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ETL

The process of updating the data


warehouse.
Two Data Warehousing
Strategies
Enterprise-wide warehouse, top down,
the Inmon methodology
Data mart, bottom up, the Kimball
methodology
When properly executed, both result in
an enterprise-wide data warehouse
The Data Mart Strategy
The most common approach
Begins with a single mart and architected marts are
added over time for more subject areas
Relatively inexpensive and easy to implement
Can be used as a proof of concept for data
warehousing
Can perpetuate the silos of information problem
Can postpone difficult decisions and activities
Requires an overall integration plan
Data Sources and Types
Primarily from legacy, operational systems
Almost exclusively numerical data at the
present time
External data may be included, often
purchased from third-party sources
Technology exists for storing unstructured
data and expect this to become more
important over time
Extraction, Transformation, and
Loading (ETL) Processes
The plumbing work of data
warehousing
Data are moved from source to target
data bases
A very costly, time consuming part of
data warehousing

Recent Development:
More Frequent Updates
Updates can be done in bulk and trickle
modes
Business requirements, such as trading
partner access to a Web site, requires
current data
For international firms, there is no good
time to load the warehouse
Data Extraction
Often performed by COBOL routines
(not recommended because of high program
maintenance and no automatically generated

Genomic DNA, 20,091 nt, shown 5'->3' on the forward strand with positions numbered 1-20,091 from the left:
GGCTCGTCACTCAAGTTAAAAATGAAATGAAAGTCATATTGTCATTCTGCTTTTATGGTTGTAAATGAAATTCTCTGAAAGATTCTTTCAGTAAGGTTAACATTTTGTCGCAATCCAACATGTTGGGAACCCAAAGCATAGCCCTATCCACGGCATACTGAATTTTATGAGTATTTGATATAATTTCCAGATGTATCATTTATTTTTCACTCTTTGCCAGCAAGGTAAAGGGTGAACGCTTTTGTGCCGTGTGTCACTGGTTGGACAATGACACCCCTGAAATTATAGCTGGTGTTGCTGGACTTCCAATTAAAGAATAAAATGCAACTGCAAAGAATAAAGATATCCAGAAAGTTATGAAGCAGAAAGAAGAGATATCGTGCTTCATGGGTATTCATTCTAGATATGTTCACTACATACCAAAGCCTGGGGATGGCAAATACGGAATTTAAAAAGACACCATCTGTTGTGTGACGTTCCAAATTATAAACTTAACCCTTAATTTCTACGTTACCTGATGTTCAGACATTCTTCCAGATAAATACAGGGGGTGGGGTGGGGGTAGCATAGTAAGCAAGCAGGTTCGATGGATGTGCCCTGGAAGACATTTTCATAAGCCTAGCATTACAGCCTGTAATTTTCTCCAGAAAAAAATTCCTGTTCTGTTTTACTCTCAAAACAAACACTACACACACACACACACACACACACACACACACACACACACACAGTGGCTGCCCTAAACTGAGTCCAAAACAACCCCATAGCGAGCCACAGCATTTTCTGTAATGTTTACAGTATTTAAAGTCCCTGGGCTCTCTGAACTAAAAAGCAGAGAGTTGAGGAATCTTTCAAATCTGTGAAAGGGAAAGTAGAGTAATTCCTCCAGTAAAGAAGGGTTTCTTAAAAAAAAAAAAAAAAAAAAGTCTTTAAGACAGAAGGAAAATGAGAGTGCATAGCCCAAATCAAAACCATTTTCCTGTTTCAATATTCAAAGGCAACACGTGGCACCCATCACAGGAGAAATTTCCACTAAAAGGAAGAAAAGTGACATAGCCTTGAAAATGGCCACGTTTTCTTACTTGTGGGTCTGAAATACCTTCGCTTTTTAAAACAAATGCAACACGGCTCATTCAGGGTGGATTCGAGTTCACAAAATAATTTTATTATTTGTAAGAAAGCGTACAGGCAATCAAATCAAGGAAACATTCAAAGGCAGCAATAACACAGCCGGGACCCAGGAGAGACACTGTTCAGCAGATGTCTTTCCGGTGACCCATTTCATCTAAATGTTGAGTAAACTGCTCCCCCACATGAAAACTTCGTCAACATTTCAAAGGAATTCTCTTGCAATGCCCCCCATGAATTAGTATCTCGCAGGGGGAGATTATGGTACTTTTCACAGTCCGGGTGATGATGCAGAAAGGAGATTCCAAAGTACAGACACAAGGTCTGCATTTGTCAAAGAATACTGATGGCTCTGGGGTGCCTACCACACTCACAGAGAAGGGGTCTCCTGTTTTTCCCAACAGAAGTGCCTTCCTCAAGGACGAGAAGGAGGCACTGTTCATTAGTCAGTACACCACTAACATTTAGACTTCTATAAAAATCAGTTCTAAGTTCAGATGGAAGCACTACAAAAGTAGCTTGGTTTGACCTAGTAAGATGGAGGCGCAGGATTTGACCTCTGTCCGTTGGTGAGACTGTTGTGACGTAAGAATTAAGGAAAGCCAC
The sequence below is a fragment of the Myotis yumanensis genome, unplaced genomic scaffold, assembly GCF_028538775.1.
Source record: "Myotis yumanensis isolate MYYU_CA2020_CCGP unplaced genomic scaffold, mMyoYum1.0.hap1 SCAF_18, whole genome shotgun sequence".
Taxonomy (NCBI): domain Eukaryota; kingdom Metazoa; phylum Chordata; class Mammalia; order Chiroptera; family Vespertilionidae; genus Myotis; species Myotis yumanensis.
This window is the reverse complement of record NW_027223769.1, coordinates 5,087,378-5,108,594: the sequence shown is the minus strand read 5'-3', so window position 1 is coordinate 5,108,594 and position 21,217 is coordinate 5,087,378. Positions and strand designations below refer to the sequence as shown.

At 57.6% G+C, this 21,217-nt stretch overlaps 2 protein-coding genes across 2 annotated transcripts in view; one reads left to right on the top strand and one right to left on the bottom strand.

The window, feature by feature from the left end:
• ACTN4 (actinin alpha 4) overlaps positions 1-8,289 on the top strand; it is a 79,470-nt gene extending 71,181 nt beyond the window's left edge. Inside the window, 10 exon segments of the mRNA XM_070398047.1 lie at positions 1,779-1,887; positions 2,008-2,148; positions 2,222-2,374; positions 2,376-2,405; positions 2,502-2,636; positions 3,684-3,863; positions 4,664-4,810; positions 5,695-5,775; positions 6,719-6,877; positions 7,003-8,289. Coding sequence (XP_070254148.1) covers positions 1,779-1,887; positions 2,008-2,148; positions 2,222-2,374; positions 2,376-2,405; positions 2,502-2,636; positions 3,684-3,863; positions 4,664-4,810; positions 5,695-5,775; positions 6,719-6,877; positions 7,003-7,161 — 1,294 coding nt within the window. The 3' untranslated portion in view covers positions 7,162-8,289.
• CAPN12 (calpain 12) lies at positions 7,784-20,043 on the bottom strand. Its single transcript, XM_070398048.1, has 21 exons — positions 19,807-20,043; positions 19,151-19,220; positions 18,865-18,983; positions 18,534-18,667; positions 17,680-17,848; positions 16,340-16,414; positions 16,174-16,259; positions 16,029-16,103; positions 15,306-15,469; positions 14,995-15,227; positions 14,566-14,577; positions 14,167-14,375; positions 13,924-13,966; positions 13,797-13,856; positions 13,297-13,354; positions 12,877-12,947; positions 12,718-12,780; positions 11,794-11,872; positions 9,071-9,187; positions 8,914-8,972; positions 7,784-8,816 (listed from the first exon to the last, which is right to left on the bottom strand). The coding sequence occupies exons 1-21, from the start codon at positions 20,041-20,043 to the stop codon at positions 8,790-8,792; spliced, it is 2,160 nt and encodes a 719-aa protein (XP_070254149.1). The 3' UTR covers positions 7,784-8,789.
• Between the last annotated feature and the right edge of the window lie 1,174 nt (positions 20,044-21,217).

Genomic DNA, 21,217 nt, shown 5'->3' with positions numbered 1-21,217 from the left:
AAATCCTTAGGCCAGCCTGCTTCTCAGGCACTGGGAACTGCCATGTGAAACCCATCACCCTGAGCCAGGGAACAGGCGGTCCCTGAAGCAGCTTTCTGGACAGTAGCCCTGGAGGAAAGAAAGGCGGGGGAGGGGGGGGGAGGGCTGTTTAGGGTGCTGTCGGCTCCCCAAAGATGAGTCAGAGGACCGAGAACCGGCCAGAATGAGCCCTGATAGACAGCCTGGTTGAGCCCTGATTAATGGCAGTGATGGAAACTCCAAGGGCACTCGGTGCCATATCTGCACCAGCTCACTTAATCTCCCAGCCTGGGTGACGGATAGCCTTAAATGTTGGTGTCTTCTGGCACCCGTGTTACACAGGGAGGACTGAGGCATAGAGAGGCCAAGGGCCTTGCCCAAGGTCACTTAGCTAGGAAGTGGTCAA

meta data)
Sometimes source data is copied to the target
database using the replication capabilities of
standard RDMS (not recommended because
of dirty data in the source systems)
Increasing performed by specialized ETL
software
Reasons for Dirty Data
Dummy Values
Absence of Data
Multipurpose Fields
Cryptic Data
Contradicting Data
Inappropriate Use of Address Lines
Violation of Business Rules
Reused Primary Keys,
Non-Unique Identifiers
Data Integration Problems
Data Cleansing
Source systems contain dirty data that must
be cleansed
ETL software contains rudimentary data
cleansing capabilities
Specialized data cleansing software is often
used. Important for performing name and
address correction and householding
functions
Leading data cleansing vendors include Vality
(Integrity), Harte-Hanks (Trillium), and
Firstlogic (i.d.Centric)

Steps in Data Cleansing
Parsing
Correcting
Standardizing
Matching
Consolidating

Parsing
Parsing locates and identifies individual
data elements in the source files and
then isolates these data elements in the
target files.
Examples include parsing the first,
middle, and last name; street number
and street name; and city and state.


Correcting
Corrects parsed individual data
components using sophisticated data
algorithms and secondary data sources.
Example include replacing a vanity
address and adding a zip code.
Standardizing
Standardizing applies conversion
routines to transform data into its
preferred (and consistent) format using
both standard and custom business
rules.
Examples include adding a pre name,
replacing a nickname, and using a
preferred street name.
Matching
Searching and matching records within
and across the parsed, corrected and
standardized data based on predefined
business rules to eliminate duplications.
Examples include identifying similar
names and addresses.
Consolidating
Analyzing and identifying relationships
between matched records and
consolidating/merging them into ONE
representation.